6. Bad tooth? Grow some more!
If you have a cat, you know how much hair they can lose. A similar phenomenon can be observed in many species of sharks. It is not surprising that they lose their teeth during feeding or with age. What is unusual is that they have the ability to grow larger.
7. Is that a shark in the lake?
Bull sharks are a species of shark that have developed the ability to regulate the amount of water in their bodies, regardless of how much or little salt is in their aquatic environment. That means they can enter rivers and even swim upstream to lakes in search of food. Lake Nicaragua and the Zambezi River in Africa are two places where sharks are reported to navigate comfortably.
8. You suck. And you are loud.
A shark’s sense of smell is beyond anything we humans can imagine. Some species can sense blood in water at a concentration of one part in 10 billion. That means that a person with even an open scratch would be detected by any shark within a very wide radius, very quickly. Sharks can be found in almost every ocean environment on earth. People too. Swim, fish or dive. However, there are relatively few attacks on people.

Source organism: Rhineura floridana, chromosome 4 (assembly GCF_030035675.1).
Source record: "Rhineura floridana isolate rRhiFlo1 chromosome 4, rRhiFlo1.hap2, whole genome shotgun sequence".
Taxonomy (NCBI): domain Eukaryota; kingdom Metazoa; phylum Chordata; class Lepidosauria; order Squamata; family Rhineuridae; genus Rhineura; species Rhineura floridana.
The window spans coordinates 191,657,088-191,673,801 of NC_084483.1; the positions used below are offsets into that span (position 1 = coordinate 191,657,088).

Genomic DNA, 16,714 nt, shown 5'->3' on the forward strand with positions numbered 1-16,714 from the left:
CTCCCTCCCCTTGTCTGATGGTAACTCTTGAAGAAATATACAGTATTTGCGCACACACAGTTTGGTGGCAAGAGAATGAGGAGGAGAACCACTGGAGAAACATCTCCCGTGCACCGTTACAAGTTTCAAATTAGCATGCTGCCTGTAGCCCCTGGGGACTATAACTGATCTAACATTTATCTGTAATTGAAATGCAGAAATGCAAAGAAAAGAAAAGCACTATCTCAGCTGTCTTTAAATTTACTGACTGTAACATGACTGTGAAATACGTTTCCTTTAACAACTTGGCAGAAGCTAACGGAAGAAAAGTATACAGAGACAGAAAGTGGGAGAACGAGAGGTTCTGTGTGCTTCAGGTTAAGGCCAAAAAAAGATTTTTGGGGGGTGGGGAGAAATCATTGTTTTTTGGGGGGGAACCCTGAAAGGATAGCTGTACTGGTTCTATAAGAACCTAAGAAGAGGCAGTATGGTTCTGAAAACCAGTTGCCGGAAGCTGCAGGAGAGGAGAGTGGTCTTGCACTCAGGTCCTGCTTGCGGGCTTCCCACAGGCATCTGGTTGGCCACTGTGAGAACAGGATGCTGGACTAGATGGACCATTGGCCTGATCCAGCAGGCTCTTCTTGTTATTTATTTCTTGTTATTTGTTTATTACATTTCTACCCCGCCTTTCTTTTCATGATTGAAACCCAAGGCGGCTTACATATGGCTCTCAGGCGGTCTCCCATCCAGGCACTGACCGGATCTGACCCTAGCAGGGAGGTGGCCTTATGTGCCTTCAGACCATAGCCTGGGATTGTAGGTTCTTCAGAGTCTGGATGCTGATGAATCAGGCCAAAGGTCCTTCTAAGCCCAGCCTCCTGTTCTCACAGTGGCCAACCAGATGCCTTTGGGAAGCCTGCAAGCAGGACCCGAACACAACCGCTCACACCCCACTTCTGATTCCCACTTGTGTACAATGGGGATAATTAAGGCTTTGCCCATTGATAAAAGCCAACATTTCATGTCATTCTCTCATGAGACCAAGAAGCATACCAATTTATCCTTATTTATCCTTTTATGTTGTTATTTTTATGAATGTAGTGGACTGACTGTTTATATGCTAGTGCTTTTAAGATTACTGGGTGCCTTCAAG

Indiscriminate and unconscious killers? I do not think so.
While a diver using a breather unit is relatively quiet, conventional diving equipment is loud and noisy for those who live in the underwater world. This is part of the reason why sharks can be so difficult to spot and photograph. To them, we sound like a roaring truck, with our bubbles and our noisy breathing.
9. We will eat anything